Thursday, April 30, 2015



After the death of one more UBS (unarmed Black suspect) in Baltimore, the mayor of the city, a Black woman, declared that the police would allow protests and even "destruction of private property". Did I hear her correctly? Did an elected official actually give the green light to loot and pillage? Knowing the media's track record for completely fucking with the truth, this may not be the case. But for the sake of argument let's say the mayor did say this. It's the dawn of a new era in reactionary history.
   I lived in Baltimore in 1972-73, going to art school at MICA and working as a groom/hotwalker at the track. I saw Secretariet win the Preakness. But that's another story. As a naive country boy Baltimore was my first experience in urban living. I lived on the corner of St. Paul and Lafayette, in a big 3 bedroom apt.  I shared with another art student and a cat just out of the Coast Guard. It may be gentrified by now, but back then it was the hood. We had cockroaches as big as your thumb and rats as big as cats. As a young, long haired whiteboy the only interaction I had with the cops was being asked for my draft card and pulled over for minor traffic offenses. This was Divine's, pre-WIRE city of washed marble steps and impending "urban renewal". Fell's Point was still filled with seedy bars and downtown was nothing but strip clubs and sailors on leave. Was it racist? I had no clue.

    As this past year has shown us, to be a UBS in America is to risk arrest, serious bodily injury or even death at the hands of the police. From the bright kid in Oakland being shot and killed by a BART police officer depicted in the film FRUITVALE STATION to Fergusen and Michael Brown, to Staten Island, to  South Carolina, to Balwamer, nowhere is exempt and no young Back man is safe. The mayor's words may not be so outlandish. As an artist I would take it one step further. How hard would it be to find a large expanse of derelict parking lot where one could erect an exact facsimile of a CVS or a McDonald's, complete with well stocked shelves or  burgers? Hollywood set builders and art directors could even be solicited to create a main street all ready for destruction.  Then, when the next case of a UBS being gunned down happens (and it will), officials can open up this "hood" for government sanctioned rioting. Take a cue from the wire- burn down Hamsterdam. We'll all feel better.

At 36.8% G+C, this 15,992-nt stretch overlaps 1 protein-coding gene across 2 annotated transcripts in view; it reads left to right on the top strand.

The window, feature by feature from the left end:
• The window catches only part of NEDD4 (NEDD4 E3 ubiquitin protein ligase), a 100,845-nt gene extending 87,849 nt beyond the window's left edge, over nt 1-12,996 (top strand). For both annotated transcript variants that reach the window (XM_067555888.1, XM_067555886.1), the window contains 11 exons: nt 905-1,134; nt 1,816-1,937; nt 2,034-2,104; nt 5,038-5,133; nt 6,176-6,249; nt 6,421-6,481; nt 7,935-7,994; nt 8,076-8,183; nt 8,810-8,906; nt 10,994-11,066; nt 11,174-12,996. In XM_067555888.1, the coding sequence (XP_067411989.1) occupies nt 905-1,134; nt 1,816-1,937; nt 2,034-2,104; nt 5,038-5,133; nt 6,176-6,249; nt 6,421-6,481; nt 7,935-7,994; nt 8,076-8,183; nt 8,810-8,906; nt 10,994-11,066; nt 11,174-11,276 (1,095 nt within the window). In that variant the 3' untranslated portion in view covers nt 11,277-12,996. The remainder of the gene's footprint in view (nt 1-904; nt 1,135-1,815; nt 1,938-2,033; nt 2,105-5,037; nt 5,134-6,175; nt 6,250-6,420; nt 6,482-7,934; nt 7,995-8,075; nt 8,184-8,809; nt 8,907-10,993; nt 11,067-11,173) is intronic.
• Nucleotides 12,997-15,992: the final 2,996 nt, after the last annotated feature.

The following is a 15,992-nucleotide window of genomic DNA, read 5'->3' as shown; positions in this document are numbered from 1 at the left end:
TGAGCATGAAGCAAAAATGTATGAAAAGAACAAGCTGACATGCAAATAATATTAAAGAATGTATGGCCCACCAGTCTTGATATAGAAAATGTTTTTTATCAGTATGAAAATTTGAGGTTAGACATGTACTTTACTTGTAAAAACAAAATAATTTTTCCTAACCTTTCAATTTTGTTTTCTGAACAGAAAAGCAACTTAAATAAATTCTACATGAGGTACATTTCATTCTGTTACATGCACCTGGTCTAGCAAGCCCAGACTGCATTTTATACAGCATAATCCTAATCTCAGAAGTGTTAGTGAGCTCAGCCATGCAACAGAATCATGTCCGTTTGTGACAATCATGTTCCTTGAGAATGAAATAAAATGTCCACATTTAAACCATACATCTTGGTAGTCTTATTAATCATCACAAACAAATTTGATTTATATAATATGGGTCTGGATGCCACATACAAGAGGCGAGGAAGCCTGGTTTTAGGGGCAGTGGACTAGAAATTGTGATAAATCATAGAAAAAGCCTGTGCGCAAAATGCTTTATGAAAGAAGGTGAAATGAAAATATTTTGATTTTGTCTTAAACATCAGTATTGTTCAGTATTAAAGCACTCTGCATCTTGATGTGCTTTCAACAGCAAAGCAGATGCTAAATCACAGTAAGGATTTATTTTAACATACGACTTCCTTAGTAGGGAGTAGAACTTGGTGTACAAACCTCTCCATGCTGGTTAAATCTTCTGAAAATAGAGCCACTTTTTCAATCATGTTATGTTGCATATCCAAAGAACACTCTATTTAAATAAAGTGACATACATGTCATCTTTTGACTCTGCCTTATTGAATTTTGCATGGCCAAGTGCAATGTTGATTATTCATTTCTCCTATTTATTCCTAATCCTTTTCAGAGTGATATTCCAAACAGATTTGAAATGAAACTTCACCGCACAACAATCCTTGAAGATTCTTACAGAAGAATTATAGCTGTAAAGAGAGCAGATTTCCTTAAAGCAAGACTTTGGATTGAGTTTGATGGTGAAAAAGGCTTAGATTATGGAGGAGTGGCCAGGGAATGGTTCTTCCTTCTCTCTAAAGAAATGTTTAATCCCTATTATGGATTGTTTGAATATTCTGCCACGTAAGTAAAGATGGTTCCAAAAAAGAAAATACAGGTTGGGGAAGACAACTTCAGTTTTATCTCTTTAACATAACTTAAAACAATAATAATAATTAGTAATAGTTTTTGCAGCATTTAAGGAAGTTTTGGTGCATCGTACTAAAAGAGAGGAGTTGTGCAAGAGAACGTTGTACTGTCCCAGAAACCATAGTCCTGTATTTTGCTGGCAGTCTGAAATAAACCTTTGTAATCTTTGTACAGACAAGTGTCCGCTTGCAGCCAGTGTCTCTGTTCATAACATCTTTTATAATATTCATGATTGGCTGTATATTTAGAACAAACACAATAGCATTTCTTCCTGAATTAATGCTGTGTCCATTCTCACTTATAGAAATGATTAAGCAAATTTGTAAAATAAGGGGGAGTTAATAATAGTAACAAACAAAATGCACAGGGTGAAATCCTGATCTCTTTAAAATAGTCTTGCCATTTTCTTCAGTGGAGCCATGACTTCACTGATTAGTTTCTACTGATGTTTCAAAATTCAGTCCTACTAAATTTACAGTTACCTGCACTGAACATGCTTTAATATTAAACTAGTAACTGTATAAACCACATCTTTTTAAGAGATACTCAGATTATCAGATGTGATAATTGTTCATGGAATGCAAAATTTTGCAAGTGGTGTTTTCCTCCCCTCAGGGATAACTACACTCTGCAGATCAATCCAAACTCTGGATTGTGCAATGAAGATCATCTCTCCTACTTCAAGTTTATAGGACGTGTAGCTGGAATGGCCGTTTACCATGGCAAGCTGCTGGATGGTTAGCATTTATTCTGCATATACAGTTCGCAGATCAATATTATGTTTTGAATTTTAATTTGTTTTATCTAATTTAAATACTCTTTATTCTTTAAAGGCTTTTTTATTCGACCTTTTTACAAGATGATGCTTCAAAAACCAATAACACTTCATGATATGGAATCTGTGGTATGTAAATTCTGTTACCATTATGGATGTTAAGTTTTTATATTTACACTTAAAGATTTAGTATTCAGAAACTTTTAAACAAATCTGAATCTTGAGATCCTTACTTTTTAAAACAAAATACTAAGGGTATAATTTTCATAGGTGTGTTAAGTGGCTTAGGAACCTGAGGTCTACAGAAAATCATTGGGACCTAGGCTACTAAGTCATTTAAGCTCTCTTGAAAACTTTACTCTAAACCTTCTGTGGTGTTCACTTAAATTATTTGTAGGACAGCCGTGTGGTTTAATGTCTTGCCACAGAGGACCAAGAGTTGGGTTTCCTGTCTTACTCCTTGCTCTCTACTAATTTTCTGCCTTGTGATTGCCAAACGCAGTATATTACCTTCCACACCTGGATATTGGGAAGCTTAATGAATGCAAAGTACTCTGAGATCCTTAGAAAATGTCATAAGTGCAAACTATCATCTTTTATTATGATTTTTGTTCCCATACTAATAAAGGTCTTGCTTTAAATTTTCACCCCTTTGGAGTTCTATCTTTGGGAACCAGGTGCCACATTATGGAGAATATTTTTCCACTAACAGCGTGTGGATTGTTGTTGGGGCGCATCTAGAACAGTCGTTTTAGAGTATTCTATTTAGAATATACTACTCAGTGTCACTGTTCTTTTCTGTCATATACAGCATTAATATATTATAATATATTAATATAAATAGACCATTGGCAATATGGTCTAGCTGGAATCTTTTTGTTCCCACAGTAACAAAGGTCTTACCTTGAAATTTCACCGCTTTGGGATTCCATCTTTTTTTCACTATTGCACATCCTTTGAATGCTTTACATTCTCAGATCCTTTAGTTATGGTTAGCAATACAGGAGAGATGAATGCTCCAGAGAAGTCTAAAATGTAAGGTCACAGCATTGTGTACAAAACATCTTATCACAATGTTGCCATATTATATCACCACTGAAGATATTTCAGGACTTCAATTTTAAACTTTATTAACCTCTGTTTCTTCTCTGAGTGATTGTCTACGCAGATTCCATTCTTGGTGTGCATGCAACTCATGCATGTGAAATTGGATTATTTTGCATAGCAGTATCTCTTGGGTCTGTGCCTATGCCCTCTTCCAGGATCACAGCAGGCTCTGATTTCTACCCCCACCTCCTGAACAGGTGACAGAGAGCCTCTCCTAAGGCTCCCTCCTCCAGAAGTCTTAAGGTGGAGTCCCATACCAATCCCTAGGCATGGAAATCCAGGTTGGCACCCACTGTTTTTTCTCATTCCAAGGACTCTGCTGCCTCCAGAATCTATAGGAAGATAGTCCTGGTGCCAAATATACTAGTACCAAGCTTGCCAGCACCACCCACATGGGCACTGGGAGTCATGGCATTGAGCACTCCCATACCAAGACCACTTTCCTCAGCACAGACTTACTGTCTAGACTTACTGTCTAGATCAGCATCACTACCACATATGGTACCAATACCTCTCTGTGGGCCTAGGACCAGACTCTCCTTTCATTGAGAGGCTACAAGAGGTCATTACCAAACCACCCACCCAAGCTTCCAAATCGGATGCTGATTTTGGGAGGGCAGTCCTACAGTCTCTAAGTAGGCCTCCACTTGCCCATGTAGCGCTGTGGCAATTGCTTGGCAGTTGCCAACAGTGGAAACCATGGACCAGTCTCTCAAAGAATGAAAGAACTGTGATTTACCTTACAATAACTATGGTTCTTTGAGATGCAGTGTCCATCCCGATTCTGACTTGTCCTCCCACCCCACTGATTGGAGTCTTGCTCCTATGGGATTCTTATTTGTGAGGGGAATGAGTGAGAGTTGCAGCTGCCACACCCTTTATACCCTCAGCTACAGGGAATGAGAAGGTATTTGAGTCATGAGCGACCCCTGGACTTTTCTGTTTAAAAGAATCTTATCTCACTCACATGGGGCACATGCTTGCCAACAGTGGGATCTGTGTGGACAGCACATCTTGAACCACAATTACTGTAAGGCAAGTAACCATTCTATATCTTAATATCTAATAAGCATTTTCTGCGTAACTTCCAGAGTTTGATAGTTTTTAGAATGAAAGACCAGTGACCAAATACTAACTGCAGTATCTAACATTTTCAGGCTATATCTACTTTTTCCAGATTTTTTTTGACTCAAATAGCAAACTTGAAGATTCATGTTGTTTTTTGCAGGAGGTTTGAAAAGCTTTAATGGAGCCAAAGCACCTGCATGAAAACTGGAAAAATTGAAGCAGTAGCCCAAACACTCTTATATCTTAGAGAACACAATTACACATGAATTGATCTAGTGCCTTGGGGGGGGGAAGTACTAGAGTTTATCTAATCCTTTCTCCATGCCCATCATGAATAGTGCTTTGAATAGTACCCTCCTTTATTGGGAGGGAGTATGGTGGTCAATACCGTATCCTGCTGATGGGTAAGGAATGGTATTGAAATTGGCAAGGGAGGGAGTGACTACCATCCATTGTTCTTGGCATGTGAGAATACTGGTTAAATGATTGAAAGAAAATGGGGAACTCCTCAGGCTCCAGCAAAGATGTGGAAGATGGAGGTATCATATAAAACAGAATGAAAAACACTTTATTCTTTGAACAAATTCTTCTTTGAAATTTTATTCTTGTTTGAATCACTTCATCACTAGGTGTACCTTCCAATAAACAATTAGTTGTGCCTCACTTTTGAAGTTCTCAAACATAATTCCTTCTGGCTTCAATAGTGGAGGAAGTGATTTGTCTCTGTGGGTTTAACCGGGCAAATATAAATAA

Turkey Season opens tomorrow so I may be a little busy. So if I forget to remind you, Leon Golub opens at Hauser and Wirth in NYC on May 11 in a show prophetically entitled RIOT.  It will prove that all painting isn't vapid, snarky, worthless (no matter what it costs) crap. Hunt safe.  

Tuesday, April 14, 2015




Blood has always fascinated me. It started in the 1970's with the "bloodprints". Trained as a printer early in my career, I left the anal approach to traditional intaglio and lithography behind, to see it with fresh eyes, through the prism of conceptualism. The "bloodprints" consisted of rounding up 12 previously untattooed people (6 men and 6 women), and convincing them of receiving a tattoo. While the tattoo was fresh I laid a large sheet of rice paper on the tattoo, "pulling" a blood print. In a way I asked the subject to withstand a calculated amount of pain and donate blood to my cause/art. Not a small request.
    Over the years i continued with the tattoo prints (now on my person) and also have used the blood of a cow and deer in the printing process many times. It remains central to my work. Another element within my conceptual oeuvre is the use of institutions (established or invented) in order to contextualize a gesture as art. I've "adopted" children from established relief agencies, attended seminary as a sculptural practice and even established a school and church. So when the artist Whitney Lynn presented me with the opportunity to show for three days at a little alternative art gallery in Brooklyn in June, I began to rack my brain. What to do? I could easily load up the truck with recent work, drive to town and install a nice little art show. But why? Isn't there enough fucking art in NYC? And the impotence of art these days seems incredibly obvious and depressing. Why add to the dung heap?
    So I decided to revert to my old school conceptual roots. Instead of concentrating on the space, I decided to concentrate on the 3 day time frame and the mission statement of the gallery to "engage the community".....and do it with blood. June 11-13, 2015 I will appeal to the artists of the world to donate blood. If all works out I will have the cooperation of either the Red Cross or The NY blood bank on-site at The Open Source Gallery in order to draw blood from the Brooklyn art community. There is no political agenda in doing this BLOOD DRIVE. It is a simple request that hopefully will resonate with enough individuals that this "art" will have a real effect in a positive way. I've established a facebook community page facebook/artistblooddrive and soon will start spreading the word, through whatever venue I have at my disposal. The parameters of the piece are very simple. If you are an artist I am asking you to give blood anywhere it is convenient, within that 3 day period in June. If you are not an artist, I would borrow from Joseph Beuys and say "Everyone an Artist" (at least for those 3 days). Roll up your sleeve. The world will thank you.